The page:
State budget cuts are hitting Mississippi's universities hard. They've all been told to look for ways to tighten their belts.
Following a request from Mississippi State University president, Dr. Mark Keenum, a committee that included faculty, staff and students, has issued a report with some ideas for cost cutting. They could affect MSU's Meridian campus.
Mississippi's budget problems have presented issues for educational institutions at all levels. That includes MSU Meridian. A tuition increase has already been approved.
"Which was about a 6 percent increase this year, and a 6.3 percent increase next year," said Dr. Jack Tucci, dean of MSU Meridian.
But campus officials are not relying solely on tuition hikes to help with budget woes. Tucci says the university plans to cut back on adjunct professors.
"We're really striving to cut back on the use of adjuncts and instructors. Those things are a certain cost," said Tucci. "We spend probably $300,000 a year on just adjunct salaries. And so what we've tried to do is minimize our exposure to hiring contract professors to try to save money there."
Part of the budget saving process for MSU Meridian is cutting some classes. Not only are some courses being cut, but various programs are being combined into one as well.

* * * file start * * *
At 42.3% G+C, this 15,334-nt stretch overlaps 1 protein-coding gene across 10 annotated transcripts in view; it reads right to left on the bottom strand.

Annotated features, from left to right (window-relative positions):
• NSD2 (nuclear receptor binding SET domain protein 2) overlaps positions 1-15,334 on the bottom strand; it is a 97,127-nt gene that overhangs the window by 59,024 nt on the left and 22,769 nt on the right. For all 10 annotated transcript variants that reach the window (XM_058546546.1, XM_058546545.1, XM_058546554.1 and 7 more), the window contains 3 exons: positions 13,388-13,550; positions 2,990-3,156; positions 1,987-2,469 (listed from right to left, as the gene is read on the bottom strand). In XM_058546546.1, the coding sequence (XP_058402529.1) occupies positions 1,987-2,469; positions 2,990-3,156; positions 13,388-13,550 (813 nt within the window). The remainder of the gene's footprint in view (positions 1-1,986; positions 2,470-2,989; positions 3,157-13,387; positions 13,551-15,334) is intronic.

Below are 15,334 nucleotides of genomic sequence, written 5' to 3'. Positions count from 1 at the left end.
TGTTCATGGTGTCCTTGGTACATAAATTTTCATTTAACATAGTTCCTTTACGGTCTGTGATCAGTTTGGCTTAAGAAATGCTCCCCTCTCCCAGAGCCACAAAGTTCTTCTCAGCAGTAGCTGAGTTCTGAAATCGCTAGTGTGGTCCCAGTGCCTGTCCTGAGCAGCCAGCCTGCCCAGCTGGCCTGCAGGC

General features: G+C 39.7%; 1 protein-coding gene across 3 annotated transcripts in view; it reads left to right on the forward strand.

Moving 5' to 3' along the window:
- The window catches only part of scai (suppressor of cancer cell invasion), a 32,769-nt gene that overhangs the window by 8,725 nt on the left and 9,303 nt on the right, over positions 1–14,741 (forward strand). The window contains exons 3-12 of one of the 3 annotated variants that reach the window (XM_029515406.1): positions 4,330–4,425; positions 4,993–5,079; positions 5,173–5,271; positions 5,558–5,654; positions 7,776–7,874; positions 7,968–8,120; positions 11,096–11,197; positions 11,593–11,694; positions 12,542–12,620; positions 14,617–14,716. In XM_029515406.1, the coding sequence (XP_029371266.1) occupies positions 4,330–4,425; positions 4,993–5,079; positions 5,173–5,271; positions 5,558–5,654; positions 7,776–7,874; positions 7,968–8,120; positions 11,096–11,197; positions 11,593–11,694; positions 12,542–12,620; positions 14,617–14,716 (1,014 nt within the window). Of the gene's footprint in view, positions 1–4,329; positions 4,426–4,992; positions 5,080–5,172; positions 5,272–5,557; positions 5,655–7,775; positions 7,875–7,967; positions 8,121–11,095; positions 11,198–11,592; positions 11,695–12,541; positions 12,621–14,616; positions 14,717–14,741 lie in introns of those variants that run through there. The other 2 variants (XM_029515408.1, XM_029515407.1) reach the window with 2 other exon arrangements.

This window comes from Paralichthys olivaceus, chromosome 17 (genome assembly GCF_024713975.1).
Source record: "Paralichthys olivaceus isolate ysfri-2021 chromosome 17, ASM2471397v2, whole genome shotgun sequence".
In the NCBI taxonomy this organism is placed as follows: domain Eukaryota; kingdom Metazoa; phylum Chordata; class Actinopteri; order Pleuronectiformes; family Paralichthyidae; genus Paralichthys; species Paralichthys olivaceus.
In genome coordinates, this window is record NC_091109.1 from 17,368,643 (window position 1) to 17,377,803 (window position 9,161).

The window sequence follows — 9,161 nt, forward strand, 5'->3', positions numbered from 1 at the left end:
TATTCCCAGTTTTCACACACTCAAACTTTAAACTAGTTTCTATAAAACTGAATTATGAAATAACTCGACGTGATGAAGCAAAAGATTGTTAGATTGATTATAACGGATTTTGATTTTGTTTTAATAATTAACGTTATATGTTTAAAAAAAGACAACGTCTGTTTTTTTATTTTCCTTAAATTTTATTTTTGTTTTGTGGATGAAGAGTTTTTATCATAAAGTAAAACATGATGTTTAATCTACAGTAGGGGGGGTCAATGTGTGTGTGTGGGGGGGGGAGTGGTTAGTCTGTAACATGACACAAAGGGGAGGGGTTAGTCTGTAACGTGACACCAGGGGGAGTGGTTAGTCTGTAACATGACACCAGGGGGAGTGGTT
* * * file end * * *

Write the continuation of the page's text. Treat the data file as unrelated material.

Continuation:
"What they are doing in Starkville is, they are merging, and this report came out today; they may combine two economic programs," said Tucci. "They have an economic program, agriculture economics in division of forestry and agriculture. They may have an economic program in the college of business. They may merge those two economic programs."
These program mergers are an attempt to reduce administrative costs. Along with this, faculty of MSU-Meridian have a certain amount of money for traveling to conferences to present professional papers. That budget has been cut in half. While all of these measures, and more, are starting to take place for budget purposes, the campus is on a tight plan.
"Our loss has been severe," said Tucci. "It's severely limited any flexibility we have."
Officials with MSU Meridian say they don't expect any cuts in specific departments at the university to affect them.
A proposal released earlier this week by the university recommends making cuts in several departments, including cutting PhD degrees in elementary and secondary education, and merging the accounting and finance department.
Education is one of the Meridian campus' most popular programs, but it does not offer a PhD program. Accounting is also popular, but is not expected to be affected at the Meridian campus.